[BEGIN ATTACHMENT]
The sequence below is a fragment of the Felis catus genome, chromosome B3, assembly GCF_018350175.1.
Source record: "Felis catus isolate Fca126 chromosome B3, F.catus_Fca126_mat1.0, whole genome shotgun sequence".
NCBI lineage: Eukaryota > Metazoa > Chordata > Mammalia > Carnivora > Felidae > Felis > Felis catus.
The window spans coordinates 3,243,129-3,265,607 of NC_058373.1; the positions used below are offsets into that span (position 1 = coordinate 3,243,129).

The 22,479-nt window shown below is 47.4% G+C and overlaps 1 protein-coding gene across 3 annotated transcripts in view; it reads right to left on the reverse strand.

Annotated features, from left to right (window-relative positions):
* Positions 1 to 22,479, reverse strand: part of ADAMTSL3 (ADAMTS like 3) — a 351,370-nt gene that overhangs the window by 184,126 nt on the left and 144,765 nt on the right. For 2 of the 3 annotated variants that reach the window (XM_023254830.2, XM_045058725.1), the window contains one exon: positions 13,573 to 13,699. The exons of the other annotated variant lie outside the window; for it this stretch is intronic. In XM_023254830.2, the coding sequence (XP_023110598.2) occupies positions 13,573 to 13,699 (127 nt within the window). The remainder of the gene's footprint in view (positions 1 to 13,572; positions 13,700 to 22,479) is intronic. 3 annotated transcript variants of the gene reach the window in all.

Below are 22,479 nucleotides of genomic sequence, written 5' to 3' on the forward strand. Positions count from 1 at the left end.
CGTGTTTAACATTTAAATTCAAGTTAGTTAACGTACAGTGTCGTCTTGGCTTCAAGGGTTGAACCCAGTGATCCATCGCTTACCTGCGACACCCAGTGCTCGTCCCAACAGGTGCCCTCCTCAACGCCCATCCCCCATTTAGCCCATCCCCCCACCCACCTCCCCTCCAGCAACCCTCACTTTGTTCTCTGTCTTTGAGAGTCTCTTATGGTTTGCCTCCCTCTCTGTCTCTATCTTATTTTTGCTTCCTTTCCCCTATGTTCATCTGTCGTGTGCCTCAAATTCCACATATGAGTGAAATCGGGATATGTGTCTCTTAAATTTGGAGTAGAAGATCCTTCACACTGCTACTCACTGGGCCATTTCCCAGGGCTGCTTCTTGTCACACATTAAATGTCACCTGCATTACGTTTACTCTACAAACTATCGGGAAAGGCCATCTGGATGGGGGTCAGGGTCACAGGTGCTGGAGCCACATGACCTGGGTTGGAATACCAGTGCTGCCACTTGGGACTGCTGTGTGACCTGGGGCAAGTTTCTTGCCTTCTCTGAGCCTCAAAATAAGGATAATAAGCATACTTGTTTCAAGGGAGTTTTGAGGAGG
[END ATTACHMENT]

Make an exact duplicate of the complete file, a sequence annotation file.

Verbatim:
The sequence below is a fragment of the Felis catus genome, chromosome B3, assembly GCF_018350175.1.
Source record: "Felis catus isolate Fca126 chromosome B3, F.catus_Fca126_mat1.0, whole genome shotgun sequence".
NCBI lineage: Eukaryota > Metazoa > Chordata > Mammalia > Carnivora > Felidae > Felis > Felis catus.
The window spans coordinates 3,243,129-3,265,607 of NC_058373.1; the positions used below are offsets into that span (position 1 = coordinate 3,243,129).

The 22,479-nt window shown below is 47.4% G+C and overlaps 1 protein-coding gene across 3 annotated transcripts in view; it reads right to left on the reverse strand.

Annotated features, from left to right (window-relative positions):
* Positions 1 to 22,479, reverse strand: part of ADAMTSL3 (ADAMTS like 3) — a 351,370-nt gene that overhangs the window by 184,126 nt on the left and 144,765 nt on the right. For 2 of the 3 annotated variants that reach the window (XM_023254830.2, XM_045058725.1), the window contains one exon: positions 13,573 to 13,699. The exons of the other annotated variant lie outside the window; for it this stretch is intronic. In XM_023254830.2, the coding sequence (XP_023110598.2) occupies positions 13,573 to 13,699 (127 nt within the window). The remainder of the gene's footprint in view (positions 1 to 13,572; positions 13,700 to 22,479) is intronic. 3 annotated transcript variants of the gene reach the window in all.

Below are 22,479 nucleotides of genomic sequence, written 5' to 3' on the forward strand. Positions count from 1 at the left end.
CGTGTTTAACATTTAAATTCAAGTTAGTTAACGTACAGTGTCGTCTTGGCTTCAAGGGTTGAACCCAGTGATCCATCGCTTACCTGCGACACCCAGTGCTCGTCCCAACAGGTGCCCTCCTCAACGCCCATCCCCCATTTAGCCCATCCCCCCACCCACCTCCCCTCCAGCAACCCTCACTTTGTTCTCTGTCTTTGAGAGTCTCTTATGGTTTGCCTCCCTCTCTGTCTCTATCTTATTTTTGCTTCCTTTCCCCTATGTTCATCTGTCGTGTGCCTCAAATTCCACATATGAGTGAAATCGGGATATGTGTCTCTTAAATTTGGAGTAGAAGATCCTTCACACTGCTACTCACTGGGCCATTTCCCAGGGCTGCTTCTTGTCACACATTAAATGTCACCTGCATTACGTTTACTCTACAAACTATCGGGAAAGGCCATCTGGATGGGGGTCAGGGTCACAGGTGCTGGAGCCACATGACCTGGGTTGGAATACCAGTGCTGCCACTTGGGACTGCTGTGTGACCTGGGGCAAGTTTCTTGCCTTCTCTGAGCCTCAAAATAAGGATAATAAGCATACTTGTTTCAAGGGAGTTTTGAGGAGG